[Greek hudōr, hudro-, water.]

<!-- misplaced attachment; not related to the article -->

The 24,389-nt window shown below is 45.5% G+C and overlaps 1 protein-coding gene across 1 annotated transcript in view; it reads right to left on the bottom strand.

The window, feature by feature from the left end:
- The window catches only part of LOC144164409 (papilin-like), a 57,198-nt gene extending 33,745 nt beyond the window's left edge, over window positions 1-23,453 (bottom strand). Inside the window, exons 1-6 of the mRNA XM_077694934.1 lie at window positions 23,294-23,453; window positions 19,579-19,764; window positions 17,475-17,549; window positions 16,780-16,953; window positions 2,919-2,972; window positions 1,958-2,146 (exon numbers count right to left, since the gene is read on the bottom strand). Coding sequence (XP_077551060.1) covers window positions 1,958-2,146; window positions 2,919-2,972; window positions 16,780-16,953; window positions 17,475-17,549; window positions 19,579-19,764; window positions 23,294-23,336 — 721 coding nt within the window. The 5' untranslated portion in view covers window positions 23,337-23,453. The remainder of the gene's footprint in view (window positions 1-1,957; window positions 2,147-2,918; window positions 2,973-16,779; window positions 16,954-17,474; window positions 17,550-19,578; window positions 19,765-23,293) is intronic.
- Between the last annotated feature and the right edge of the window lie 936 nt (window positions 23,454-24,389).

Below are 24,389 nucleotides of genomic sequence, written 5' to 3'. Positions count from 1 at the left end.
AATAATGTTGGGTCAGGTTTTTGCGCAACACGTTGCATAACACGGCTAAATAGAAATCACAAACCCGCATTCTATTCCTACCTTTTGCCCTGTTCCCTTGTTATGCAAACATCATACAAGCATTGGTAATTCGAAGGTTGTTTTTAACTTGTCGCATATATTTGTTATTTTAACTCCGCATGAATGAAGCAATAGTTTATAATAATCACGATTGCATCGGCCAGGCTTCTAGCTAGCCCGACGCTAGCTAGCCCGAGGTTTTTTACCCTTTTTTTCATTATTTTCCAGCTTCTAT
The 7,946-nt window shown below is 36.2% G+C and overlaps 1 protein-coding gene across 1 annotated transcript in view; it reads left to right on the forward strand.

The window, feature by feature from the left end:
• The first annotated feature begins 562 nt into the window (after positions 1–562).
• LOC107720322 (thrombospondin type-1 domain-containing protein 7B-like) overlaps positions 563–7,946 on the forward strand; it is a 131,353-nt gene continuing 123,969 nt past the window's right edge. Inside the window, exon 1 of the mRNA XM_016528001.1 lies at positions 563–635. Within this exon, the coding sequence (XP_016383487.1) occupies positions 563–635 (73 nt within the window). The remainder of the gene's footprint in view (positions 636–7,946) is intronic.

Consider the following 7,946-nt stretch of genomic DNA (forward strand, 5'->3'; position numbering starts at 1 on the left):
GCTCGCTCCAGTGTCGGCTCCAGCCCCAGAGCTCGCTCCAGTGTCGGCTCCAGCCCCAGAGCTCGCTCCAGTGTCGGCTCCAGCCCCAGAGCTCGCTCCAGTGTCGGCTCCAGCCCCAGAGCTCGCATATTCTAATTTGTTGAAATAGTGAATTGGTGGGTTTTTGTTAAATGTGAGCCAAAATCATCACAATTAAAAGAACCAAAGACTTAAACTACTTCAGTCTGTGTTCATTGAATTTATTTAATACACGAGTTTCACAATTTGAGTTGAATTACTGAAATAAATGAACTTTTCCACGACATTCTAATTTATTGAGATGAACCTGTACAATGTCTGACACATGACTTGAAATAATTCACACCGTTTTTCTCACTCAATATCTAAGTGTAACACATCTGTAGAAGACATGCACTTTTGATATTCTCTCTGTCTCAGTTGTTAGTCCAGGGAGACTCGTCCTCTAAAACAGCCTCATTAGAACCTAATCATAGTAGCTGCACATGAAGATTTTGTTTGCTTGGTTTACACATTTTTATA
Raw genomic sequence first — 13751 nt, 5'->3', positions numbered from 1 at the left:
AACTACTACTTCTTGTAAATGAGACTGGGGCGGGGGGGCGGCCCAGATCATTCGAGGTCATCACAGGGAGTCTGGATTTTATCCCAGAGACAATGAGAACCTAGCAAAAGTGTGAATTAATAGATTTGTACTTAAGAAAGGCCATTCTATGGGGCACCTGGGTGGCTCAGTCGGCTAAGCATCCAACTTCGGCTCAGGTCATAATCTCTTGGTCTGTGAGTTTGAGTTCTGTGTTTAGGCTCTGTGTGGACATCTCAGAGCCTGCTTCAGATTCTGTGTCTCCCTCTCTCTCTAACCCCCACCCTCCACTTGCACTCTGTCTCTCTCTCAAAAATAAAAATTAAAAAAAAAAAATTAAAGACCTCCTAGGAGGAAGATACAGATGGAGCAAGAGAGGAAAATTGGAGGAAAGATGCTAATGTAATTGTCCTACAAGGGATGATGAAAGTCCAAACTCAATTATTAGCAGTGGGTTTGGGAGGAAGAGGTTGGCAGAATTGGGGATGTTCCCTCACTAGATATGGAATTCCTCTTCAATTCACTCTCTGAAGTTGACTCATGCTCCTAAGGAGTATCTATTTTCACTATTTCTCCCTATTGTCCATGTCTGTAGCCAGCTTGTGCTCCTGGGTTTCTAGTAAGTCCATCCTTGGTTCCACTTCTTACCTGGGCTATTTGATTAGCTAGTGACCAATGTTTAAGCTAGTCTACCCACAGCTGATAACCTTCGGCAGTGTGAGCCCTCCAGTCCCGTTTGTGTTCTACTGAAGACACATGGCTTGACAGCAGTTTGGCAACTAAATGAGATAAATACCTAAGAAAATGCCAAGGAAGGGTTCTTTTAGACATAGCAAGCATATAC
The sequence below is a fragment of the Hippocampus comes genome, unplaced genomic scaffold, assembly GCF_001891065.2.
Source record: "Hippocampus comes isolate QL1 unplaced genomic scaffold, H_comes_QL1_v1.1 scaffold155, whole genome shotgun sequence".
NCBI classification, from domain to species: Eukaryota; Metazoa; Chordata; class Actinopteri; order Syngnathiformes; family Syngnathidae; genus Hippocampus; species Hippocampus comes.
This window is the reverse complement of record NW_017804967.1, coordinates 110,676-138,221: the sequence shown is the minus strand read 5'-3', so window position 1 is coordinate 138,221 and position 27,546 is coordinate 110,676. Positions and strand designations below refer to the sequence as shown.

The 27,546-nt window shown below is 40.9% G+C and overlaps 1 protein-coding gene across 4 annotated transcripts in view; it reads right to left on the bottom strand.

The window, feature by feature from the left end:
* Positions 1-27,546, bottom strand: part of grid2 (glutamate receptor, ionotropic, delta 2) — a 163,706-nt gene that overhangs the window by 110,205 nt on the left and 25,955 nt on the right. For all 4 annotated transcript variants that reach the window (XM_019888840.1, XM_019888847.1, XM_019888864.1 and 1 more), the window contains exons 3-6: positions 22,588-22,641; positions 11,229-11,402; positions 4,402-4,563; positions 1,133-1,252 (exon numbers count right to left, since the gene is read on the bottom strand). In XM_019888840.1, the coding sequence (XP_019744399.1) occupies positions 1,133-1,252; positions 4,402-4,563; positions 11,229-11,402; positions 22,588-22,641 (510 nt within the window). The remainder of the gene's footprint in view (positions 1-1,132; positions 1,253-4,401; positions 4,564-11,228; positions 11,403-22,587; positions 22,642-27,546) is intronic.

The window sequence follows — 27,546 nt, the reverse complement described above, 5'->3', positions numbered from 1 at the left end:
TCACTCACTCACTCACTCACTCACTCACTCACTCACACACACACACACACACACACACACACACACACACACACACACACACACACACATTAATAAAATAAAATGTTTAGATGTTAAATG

A hydrant supplies water for fire-fighting; a hydroelectric system generates electricity using flowing water; a hydrofoil is a boat fitted with shaped vanes or foils which lift the hull clear of the water at speed; hydrophobia is fear of water, especially as a symptom of rabies in humans; hydroponics (Greek ponos, labour) is the process of growing plants using liquid nutrients without soil. Hydrocephalus is a condition in which fluid accumulates in the brain. A hydrate is a compound in which water molecules are chemically bound to another compound or an element; hydrolysis is the chemical breakdown of a compound by reaction with water. In some terms, the sense has been broadened to ‘liquid’ or ‘fluid’, as in hydraulic, relating to operation of a machine by a fluid under pressure, or hydrodynamics, the branch of science concerned with forces acting on or exerted by fluids of any type.